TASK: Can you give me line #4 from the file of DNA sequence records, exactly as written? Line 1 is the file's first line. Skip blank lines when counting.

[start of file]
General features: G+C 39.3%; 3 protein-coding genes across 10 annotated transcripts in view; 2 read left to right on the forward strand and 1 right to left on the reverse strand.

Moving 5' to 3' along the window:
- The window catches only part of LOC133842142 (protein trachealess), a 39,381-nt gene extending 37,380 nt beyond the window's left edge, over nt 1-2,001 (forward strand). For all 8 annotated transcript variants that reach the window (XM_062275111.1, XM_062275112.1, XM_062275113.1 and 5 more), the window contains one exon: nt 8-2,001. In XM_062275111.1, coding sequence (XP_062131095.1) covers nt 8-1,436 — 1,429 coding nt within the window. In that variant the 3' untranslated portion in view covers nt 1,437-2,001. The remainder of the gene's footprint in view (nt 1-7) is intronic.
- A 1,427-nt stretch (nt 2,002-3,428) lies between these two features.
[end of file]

- A 1,427-nt stretch (nt 2,002-3,428) lies between these two features.